Sunday 17th May

| BY Paul Toner

Ten’s Teen Activists: On International Day Against Homophobia, Transphobia and Biphobia, We Present Matt Kashman

You can tell a lot about a person by what’s plastered on their bedroom wall, what sits on their bedside table or even by what they leave lying around on their floor. For a teenager, their bedroom is an extension of who they are – or who they want to be. Often with a ‘Keep Out’ or ‘Do Not Disturb’ sign scribbled on their door, teens can lock themselves away from the outside world within their own personal sanctuary, where their every need is catered for. For Issue 64, we commissioned the photographer Jermaine Francis to explore these mini universes. The inspiration was Adrienne Salinger’s ‘In My Room’, a seminal photo book from 1995 that journeyed though a selection of teen bedrooms in upstate New York. Salinger found her subjects in shopping malls and restaurants, as well as through friends, resulting in a perfectly imperfect chorus of adolescent youth to photograph in their as-yet-uncharted territories. The only rule in place before Salinger’s arrival was that the teens were not to tidy their rooms, no matter how messy they were.

Comparing then to now, the sentiment remains that no two of these personal palaces look-alike, although for today’s teens, bedrooms are no longer dedicated to their favourite boyband member or celebrity crush. All over the country, the function of a teenager’s bedroom has evolved. Within their four walls, the modern-day teen is able to plot how they will make tomorrow brighter, both for themselves and the marginalised groups that surround them. From the climate-change warriors and LGBTQI+ activists, through to young migrants battling for their right to belong, teenagers simply can no longer wait for the government to assuage their fears for the future. In celebration of such titans, we trekked up and down the country to the bedrooms of 10 teens who are taking matters into their own hands. On International Day Against Homophobia, Transphobia and Biphobia, we present Matt Kashman from London.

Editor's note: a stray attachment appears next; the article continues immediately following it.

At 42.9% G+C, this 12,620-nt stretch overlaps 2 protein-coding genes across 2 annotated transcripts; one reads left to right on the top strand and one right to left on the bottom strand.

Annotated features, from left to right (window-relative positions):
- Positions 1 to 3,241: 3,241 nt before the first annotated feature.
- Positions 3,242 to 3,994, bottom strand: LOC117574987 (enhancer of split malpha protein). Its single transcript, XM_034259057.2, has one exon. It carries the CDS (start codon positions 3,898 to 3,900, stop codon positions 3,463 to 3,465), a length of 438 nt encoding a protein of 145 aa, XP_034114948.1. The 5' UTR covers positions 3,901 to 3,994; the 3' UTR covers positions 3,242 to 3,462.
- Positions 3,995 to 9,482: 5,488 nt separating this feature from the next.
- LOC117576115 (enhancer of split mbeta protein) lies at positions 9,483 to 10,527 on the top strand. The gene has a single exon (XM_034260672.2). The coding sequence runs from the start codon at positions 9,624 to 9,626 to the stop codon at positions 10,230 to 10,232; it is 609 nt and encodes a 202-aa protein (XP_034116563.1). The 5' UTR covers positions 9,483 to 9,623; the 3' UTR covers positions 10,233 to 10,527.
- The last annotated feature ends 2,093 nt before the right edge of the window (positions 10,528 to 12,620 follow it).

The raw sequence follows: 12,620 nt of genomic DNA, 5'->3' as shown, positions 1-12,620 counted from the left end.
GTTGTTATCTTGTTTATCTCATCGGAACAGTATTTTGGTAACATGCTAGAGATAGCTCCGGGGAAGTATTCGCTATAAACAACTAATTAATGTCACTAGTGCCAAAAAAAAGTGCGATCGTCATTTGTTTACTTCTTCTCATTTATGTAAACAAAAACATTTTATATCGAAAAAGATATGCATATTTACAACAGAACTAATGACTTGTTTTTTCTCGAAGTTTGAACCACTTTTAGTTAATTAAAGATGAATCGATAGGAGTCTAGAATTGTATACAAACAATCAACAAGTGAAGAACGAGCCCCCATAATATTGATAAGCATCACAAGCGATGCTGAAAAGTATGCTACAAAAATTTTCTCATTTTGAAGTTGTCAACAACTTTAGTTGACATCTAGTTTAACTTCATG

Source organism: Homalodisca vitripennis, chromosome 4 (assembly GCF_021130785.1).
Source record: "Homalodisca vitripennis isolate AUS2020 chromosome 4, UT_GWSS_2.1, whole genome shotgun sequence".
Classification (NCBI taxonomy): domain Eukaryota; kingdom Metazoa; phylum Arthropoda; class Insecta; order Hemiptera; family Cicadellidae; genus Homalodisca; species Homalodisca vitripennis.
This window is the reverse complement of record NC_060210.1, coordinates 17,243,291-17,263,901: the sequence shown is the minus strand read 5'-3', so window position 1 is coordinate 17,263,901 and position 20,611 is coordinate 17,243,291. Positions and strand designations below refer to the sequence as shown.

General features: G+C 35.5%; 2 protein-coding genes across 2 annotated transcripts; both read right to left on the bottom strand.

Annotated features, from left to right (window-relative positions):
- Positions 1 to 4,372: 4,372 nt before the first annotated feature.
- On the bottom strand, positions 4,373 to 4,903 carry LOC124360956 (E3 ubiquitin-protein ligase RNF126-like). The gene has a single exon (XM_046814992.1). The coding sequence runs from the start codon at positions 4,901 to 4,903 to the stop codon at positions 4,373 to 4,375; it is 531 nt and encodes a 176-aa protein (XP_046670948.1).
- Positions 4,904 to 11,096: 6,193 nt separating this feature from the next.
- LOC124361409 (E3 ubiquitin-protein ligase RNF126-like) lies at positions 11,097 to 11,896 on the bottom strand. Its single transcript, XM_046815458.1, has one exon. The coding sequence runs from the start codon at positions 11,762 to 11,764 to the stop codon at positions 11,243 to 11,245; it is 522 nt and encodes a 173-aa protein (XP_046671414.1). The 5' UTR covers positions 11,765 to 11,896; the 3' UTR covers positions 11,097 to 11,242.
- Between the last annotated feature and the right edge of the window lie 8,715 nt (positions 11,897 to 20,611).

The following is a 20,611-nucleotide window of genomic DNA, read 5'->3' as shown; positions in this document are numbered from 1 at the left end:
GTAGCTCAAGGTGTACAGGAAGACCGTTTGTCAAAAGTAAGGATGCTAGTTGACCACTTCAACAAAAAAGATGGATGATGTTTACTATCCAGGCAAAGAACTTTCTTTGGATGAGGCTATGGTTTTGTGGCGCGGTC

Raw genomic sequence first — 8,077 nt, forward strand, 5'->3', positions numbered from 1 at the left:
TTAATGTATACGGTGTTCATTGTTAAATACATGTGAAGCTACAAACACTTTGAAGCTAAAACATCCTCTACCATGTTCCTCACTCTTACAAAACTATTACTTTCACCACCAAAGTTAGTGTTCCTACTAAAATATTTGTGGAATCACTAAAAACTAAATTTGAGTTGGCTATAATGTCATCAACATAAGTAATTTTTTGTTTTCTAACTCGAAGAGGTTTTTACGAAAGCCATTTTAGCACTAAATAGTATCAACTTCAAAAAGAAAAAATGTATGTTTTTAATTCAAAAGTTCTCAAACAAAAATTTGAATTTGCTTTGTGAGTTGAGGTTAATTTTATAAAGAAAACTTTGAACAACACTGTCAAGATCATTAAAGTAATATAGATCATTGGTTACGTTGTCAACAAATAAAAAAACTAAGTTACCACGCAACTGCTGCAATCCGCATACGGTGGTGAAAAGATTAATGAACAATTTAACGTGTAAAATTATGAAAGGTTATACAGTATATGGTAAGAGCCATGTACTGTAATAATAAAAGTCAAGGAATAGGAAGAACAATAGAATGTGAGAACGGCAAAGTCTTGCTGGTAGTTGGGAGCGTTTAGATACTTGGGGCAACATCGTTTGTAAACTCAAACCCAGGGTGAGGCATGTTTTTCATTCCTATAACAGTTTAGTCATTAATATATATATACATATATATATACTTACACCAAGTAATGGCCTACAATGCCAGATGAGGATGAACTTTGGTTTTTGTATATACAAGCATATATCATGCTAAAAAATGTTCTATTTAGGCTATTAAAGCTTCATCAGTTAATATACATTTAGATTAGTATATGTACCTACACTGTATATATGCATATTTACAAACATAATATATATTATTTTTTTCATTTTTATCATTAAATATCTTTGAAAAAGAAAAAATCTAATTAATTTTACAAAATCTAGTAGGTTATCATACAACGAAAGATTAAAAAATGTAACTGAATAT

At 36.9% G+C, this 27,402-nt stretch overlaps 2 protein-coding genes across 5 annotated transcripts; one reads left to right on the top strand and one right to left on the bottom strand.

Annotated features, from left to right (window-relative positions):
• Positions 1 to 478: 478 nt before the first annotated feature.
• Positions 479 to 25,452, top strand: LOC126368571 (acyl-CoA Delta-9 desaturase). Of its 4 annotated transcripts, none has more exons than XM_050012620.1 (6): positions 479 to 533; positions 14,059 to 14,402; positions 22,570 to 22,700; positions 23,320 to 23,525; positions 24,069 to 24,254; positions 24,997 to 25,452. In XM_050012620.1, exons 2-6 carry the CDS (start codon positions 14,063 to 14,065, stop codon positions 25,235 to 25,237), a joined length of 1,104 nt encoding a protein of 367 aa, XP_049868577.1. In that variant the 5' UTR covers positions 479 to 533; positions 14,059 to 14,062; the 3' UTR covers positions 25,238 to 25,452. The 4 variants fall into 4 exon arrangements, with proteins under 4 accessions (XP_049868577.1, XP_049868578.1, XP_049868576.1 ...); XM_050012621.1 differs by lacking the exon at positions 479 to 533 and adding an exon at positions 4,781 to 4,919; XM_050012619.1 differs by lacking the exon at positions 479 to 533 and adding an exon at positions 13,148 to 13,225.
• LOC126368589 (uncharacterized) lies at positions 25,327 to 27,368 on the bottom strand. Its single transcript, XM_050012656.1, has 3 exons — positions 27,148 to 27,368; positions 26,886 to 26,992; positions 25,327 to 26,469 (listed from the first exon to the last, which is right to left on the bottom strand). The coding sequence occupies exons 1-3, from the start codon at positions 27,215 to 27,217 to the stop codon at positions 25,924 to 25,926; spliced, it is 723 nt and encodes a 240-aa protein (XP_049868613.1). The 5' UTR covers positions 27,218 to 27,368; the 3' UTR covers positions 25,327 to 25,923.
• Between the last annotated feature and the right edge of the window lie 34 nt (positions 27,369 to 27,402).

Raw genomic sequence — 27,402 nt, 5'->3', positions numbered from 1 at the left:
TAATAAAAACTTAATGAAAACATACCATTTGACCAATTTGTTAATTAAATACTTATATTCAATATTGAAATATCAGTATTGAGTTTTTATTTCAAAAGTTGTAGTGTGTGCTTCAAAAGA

“I’m white. I’m cis. I’m male. If I don’t use this privilege to campaign for those who have less than me at the more vulnerable queer intersections, I might as well be robbing them of their rights.” This is the mantra of Matt Kashman, a 17-year-old LGBTQIA+ activist from Enfield, North London. Kashman first felt like an activist when attending his first rally organised by Voices 4 London, a direct-action queer-advocacy group, for which he is currently a social officer. Being based in London comes as an advantage in Kashman’s activist work. “There’s so much opportunity to get involved in activism,” he says. “There’s about a march a week and always something to be helping with.”

When he’s not studying for his A levels, or volunteering for Voices 4 or the Jewish youth movement Noam, Kashman finds himself residing in his bedroom – a place to kick back, relax and channel his inner Jimi Hendrix. “I use my room mostly to destress. That might be by playing guitar, reading books or dancing about, but it’s really a safe space for me to chill,” he says. With a rainbow flag spread out on his bed and the Call Me By Your Name sequel, Find Me, on his bedside table, Kashman chooses to wear his heart on his sleeve and continues to fight for queer rights with the utmost pride.

What cause do you advocate for?

“Mostly LGBTQIA+ rights with Voices 4 London, but I’ll go on marches for anything I believe in.”

What’s your favourite thing in your bedroom?

“I’ve got two guitars on the wall – one acoustic and one electric – that I really love.”

Do you make your bed every morning?

“I try to! But when you’re late for school and struggling to get out the door, sometimes it’s impossible.”

What can young people do to make the world a better place?

“I think it’s really easy for young people to feel disenfranchised from the world and politics, and we need to realise that our voice matters. What the youth think is so important. They need to tell friends. Tell family. Tell politicians. Use our voices to engage people with what we’re passionate about in the world.”

What do you want to see change about the world in 2020?

“I want politicians to start listening to young people. Our lives and our opinions are important enough not to be trampled on by the older majority. The age of social media has us better informed than ever, and it’s time that the people in power acknowledged that.”

Which fellow activists inspire you and why?

“Prishita, one of the trustees at Voices 4 London, is one of the most driven and dedicated people I’ve ever met. She’s so powerful for the movement but also just manages to be a lovely person at the same time.”

What activism work are you most proud of?

“The community that we’ve created at Voices 4 London is full of diverse and special queer people, and to have worked on creating a social space for that to happen is really beautiful to me.”

What’s the most comfortable pair of shoes to protest in?

“I have this old, worn-out pair of Air Max 97s, which are the ugliest things but so, so comfy.”

Portrait by Jermaine Francis. Taken from Issue 64 – BEST, FOOT, FORWARD – which is on newsstands now.